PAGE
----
Chris Wright tells the story in Outside of the months he and his fiancée spent traveling the country in a van. As in the article I shared before, their intent was to live the van life in an anti-#vanlife way.
There was an important caveat. We decided to reject the cushiness of #vanlife and skip the saccharine Instagram posts. This was partly out of necessity—we didn’t have the budget for a $10,000 vintage van and a $10,000 overhaul. But we also feared the Instagramization of our lives, seeing the mountains through the lens of our camera phones. I rolled my eyes (though secretly a little jealous) at the shirtless #vanlife guys whose long captions detailed the importance of learning how to fix a timing belt with a shoelace. Rachel damn sure wasn’t going to sit naked on the roof of the van for a photo shoot every few sunrises. Social media of any kind was officially banned.
We decided, instead, to take the path of the van bums: the transients, the weirdos, the indie bands with no money.Though their intentions were pure, the reality was harder than they expected, harder than they were prepared for.
Their first mistake was buying an unreliable van. Their freedom machine became an anxiety generator. What would fail next? Would they become stranded? And, because their second mistake was underestimating their expenses, could they afford repairs?
If I was obsessing about a breakdown, I was also fixated on money and the way it seemed to flow through our wallets like water through a sieve. Living out of a van can be surprisingly expensive, especially if you’re burning through gas on long drives every couple of days. I had underestimated our costs. Working would mean stopping, extending the trip, spending even more money. I kept thinking about the saying “so poor you can’t keep mosquitoes in underpants.” I only had three pairs. We didn’t need much to survive. But the list of things we could afford was shrinking fast. I was sinking into despair: over van noises, over dollar signs, over anything and everything.I’m not posting this to discourage aspiring nomads. I mean it only as a reality check and to stress two important points. 1) Get the most reliable vehicle you can find and afford. 2) Have a continuing source of income.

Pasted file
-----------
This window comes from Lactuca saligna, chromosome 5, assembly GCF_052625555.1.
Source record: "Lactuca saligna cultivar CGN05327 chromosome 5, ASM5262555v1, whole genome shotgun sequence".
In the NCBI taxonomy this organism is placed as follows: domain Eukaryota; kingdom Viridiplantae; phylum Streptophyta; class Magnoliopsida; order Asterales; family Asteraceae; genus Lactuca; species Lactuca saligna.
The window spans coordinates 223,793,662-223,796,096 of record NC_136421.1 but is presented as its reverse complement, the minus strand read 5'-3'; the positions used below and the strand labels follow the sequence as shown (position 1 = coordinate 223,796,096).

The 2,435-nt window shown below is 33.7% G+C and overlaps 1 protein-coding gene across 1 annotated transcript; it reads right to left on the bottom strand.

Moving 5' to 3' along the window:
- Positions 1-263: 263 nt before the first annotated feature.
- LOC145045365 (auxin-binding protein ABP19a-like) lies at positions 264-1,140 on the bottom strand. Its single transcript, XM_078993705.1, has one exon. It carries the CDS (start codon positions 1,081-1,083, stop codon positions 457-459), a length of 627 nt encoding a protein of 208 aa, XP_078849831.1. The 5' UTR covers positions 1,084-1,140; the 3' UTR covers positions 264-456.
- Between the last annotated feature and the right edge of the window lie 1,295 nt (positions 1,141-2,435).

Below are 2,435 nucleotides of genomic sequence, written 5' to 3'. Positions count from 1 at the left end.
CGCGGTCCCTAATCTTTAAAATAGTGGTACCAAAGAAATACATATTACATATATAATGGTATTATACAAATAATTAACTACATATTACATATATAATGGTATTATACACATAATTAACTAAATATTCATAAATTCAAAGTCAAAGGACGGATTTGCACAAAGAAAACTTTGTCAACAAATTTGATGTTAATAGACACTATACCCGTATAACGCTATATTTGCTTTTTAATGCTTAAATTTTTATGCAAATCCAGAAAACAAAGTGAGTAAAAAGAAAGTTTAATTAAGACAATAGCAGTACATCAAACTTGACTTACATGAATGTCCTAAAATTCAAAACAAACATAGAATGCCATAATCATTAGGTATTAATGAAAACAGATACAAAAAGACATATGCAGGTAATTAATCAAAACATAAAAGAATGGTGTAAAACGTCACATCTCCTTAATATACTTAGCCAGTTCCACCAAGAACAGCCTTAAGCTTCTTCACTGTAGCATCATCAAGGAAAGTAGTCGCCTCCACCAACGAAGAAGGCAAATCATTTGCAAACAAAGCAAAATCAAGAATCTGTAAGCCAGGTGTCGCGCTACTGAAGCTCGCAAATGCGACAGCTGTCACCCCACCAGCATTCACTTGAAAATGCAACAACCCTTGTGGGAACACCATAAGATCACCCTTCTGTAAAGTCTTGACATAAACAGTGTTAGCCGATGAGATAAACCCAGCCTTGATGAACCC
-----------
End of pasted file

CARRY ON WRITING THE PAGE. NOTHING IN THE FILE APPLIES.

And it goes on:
Like many people who go on a journey to discover the country, Mr. Wright also discovered some things about himself.
Here’s what living out of a van was: a massive stretch of raw adventure and also an earthquake, destabilizing my life, showing me I didn’t really know all that much about risk, privilege, happiness, failure, and my own mental state.Keep your dreams, nomads-to-be, but also keep your head on straight. And hope for luck (although luck is not an emergency plan).